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He was the man who would fuse propaganda and art until the one became indistinguishable from the other only to believe in the very myth that he himself had created; he would in time come to be the voice of resistance for an entire generation and the epitome of devotion to a lost cause and in doing so rise to be more than the sum of his parts, but only in his expression of absolute obedience to another. 
 
He was a sickly child short and pitifully thin who not only suffered from a lung disorder that often left him breathless but a deformed right foot for which he had to wear a metal brace causing him to limp and often be in great pain. It was disability that would keep him out of the Great War, a further blow to a young man who unable to join in the games of the other children had instead a head full of dreams but was now deemed too crippled to serve his country. Blighted by deformity as he saw it, he could never be a soldier and though he would come to wear the uniform he would never be able to hide his physical imperfections - and he hated it. 
 
Raised a Catholic the young Joseph’s parents were eager for him to train as a priest, a career that he did not dismiss out of hand but why tend to the spiritual needs of others when one’s own remained so unfulfilled and for a God who had disadvantaged him so? 
 
Educated at Catholic School, Goebbels studied literature and history at various institutions before completing his Doctorate in Philosophy at Heidelberg University but his academic accomplishments did not provide a pathway to success and by 1923 he was working as a lowly bank clerk in Cologne, a job he despised and found demeaning, he wished to be writer. 
 
His ambition to be a man of letters was leading nowhere however, in 1921 he wrote a novel* that was in large part autobiographical but others finding his life story far less interesting than he evidently did himself ensured it remained unpublished. His career as a playwright similarly stalled and the few articles he did have published in a local newspaper were not particularly well-received. 
 
He was by now 27 years old and had achieved nothing, lonely and frustrated in those hours he had to himself he read right-wing accounts of German history and absorbed the mystical roots of Aryan nationalism whilst developing his already violent hatred of the Jews into something like a cogent anti-Semitism. More than anything he was searching for ideas, a purpose to his life, a concept he could believe in so he read not just Spengler, Chamberlain, and the great works of literature but also Marx and Engels looking for a solution, but to what exactly? In the meantime, he chased skirt as both a distraction and as a triumph over adversity.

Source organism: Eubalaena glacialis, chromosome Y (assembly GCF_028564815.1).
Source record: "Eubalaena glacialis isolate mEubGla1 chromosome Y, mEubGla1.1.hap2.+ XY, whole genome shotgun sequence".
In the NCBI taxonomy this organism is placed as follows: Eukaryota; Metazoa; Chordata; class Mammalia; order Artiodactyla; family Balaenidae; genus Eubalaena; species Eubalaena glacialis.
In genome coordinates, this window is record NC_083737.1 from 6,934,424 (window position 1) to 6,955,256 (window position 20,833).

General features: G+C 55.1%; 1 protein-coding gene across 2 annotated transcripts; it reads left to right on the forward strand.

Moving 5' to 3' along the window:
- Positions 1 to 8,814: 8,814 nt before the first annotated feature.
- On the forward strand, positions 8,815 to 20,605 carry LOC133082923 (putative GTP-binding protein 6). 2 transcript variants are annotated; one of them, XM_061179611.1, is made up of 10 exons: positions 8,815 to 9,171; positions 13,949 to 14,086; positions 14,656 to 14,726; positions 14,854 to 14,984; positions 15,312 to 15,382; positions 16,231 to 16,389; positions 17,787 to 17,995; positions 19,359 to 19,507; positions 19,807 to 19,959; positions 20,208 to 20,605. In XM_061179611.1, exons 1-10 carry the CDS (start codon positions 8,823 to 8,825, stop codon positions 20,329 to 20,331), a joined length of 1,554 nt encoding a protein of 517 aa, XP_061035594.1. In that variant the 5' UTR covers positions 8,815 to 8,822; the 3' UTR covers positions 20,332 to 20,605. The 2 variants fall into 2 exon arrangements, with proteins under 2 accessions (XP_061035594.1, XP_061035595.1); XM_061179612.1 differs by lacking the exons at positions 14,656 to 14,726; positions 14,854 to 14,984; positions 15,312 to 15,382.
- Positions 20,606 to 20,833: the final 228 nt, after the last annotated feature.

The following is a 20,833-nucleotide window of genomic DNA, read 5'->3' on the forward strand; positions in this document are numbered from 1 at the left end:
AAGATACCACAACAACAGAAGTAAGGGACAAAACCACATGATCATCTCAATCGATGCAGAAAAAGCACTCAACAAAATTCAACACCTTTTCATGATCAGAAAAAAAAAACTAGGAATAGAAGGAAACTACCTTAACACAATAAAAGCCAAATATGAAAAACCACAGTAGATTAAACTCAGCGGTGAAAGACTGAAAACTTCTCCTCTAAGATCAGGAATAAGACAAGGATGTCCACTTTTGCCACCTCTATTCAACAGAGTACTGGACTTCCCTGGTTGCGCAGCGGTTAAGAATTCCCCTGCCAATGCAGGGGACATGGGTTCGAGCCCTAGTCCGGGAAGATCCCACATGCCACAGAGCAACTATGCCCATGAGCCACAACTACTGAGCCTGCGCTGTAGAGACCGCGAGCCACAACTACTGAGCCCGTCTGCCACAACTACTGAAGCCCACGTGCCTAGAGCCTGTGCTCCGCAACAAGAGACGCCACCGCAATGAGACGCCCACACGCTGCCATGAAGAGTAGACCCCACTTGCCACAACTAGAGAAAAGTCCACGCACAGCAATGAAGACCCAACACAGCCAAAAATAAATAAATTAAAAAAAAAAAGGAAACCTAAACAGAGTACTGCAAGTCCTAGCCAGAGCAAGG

By the end of October 1923, he was unemployed, living at home with his parents and writing the diary that he would keep until the end of his life. 
 
Scrabbling around to find a home for his still half-baked ideas on radical nationalism he alighted upon a vocal but still electorally insignificant far-right organisation the National Socialist German Workers Party and its pugnacious leader Adolf Hitler but it wasn’t until the failed Beer Hall Putsch of November 1923 in Munich and his subsequent trial for treason that Goebbels joined the party becoming Member 8762. 
 
Merely being s member and supporter of a political party was never going to be enough for a man with big dreams he wanted a job and he got one doing menial tasks for the party newspaper in the Rhineland. But he was nothing if not energetic and determined to get himself noticed, and he did quickly rising through the ranks of the regional party but he was also working for Gregor Strasser, the only man who posed a serious threat to Hitler’s continuing leadership of the party and it was an association that could have ended Goebbels political career prematurely. But in the ensuing battle between Hitler and Strasser for the soul of the party Goebbels had the good sense to change sides, but then he had met Hitler and been impressed, though he would later express doubts.